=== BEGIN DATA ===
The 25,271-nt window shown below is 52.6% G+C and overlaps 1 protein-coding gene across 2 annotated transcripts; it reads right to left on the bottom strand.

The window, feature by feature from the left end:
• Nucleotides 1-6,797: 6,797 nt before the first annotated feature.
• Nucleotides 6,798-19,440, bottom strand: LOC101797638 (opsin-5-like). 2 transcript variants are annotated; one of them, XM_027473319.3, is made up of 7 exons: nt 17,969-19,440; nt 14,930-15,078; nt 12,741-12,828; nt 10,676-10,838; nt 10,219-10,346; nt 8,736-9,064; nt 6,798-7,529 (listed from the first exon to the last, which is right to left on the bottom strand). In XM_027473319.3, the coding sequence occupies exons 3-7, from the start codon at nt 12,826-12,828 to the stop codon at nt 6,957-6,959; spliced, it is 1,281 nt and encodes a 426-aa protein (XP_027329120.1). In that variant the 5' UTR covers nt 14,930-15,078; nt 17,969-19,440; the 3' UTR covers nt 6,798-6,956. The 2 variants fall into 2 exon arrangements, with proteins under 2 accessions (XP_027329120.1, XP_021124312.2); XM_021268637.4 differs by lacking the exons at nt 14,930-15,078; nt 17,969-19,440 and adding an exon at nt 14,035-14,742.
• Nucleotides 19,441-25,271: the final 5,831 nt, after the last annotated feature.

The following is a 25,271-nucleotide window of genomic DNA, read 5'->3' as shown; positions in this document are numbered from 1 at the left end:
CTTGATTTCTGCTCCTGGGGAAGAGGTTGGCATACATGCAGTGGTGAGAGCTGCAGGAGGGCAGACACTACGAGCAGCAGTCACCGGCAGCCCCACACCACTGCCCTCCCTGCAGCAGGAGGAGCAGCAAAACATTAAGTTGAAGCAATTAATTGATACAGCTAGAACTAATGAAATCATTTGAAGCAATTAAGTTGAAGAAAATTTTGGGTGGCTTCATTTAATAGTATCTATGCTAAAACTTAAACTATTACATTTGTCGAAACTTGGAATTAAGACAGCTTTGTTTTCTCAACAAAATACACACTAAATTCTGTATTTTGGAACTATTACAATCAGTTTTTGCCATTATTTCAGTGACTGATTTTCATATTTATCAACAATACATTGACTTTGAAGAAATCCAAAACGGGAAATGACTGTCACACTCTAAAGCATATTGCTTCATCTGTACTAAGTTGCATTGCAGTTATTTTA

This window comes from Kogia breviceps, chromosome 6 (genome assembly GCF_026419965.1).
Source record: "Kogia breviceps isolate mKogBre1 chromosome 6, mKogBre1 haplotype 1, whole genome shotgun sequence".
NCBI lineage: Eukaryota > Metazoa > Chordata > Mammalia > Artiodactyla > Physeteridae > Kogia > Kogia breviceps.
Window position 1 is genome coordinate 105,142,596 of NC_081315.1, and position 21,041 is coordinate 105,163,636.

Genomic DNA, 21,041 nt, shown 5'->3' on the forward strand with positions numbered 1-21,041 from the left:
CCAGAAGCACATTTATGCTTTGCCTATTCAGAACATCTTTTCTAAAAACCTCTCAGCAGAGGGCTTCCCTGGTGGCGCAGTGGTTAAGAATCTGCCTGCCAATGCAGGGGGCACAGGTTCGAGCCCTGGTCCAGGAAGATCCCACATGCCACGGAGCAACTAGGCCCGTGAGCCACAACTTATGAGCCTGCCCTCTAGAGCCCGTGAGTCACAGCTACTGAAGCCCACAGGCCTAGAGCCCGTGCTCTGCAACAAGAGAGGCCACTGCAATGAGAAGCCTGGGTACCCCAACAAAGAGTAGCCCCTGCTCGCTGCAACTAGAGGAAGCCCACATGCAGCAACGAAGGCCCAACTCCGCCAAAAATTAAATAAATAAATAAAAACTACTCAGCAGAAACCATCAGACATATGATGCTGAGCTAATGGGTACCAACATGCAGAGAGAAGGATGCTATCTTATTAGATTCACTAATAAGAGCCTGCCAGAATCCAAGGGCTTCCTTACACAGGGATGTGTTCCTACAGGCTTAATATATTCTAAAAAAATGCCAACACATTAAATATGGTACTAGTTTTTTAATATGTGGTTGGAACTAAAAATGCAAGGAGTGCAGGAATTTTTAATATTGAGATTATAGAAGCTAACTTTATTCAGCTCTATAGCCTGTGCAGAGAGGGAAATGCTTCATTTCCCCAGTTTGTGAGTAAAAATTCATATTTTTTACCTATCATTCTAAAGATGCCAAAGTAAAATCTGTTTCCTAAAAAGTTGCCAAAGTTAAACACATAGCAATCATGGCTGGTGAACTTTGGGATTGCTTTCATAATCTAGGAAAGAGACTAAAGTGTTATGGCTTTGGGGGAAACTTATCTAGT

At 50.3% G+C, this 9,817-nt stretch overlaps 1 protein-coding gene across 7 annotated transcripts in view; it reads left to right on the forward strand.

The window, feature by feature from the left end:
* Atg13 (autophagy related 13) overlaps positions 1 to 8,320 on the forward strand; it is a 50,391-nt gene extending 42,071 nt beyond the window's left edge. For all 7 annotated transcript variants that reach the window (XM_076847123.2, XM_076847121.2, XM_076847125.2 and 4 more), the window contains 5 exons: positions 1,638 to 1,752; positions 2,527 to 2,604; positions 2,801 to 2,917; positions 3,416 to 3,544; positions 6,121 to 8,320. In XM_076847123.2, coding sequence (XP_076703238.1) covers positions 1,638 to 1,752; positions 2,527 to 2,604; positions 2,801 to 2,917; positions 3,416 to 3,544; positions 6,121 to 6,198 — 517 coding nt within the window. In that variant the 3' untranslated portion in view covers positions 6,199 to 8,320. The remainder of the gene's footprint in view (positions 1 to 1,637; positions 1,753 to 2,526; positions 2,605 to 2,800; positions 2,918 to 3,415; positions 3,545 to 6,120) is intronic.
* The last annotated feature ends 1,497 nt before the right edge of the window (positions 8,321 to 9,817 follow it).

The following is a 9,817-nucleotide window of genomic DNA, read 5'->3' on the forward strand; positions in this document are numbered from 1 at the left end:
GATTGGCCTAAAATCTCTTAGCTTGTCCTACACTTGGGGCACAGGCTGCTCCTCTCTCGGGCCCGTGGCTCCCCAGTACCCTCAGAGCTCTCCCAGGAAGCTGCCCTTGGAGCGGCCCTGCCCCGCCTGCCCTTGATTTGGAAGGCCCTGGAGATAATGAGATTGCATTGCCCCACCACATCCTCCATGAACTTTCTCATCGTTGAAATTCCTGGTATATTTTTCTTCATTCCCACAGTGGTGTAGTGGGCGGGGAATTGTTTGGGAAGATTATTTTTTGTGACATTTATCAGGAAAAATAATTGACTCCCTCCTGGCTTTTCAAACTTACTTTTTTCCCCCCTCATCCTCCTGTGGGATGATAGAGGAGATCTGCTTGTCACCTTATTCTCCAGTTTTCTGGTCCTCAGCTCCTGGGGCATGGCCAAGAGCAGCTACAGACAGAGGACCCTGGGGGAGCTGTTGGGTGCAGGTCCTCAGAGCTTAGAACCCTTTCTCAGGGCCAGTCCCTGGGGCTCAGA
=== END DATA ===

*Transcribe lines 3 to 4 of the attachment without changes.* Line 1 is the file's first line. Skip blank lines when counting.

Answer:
• Nucleotides 1-6,797: 6,797 nt before the first annotated feature.
• Nucleotides 6,798-19,440, bottom strand: LOC101797638 (opsin-5-like). 2 transcript variants are annotated; one of them, XM_027473319.3, is made up of 7 exons: nt 17,969-19,440; nt 14,930-15,078; nt 12,741-12,828; nt 10,676-10,838; nt 10,219-10,346; nt 8,736-9,064; nt 6,798-7,529 (listed from the first exon to the last, which is right to left on the bottom strand). In XM_027473319.3, the coding sequence occupies exons 3-7, from the start codon at nt 12,826-12,828 to the stop codon at nt 6,957-6,959; spliced, it is 1,281 nt and encodes a 426-aa protein (XP_027329120.1). In that variant the 5' UTR covers nt 14,930-15,078; nt 17,969-19,440; the 3' UTR covers nt 6,798-6,956. The 2 variants fall into 2 exon arrangements, with proteins under 2 accessions (XP_027329120.1, XP_021124312.2); XM_021268637.4 differs by lacking the exons at nt 14,930-15,078; nt 17,969-19,440 and adding an exon at nt 14,035-14,742.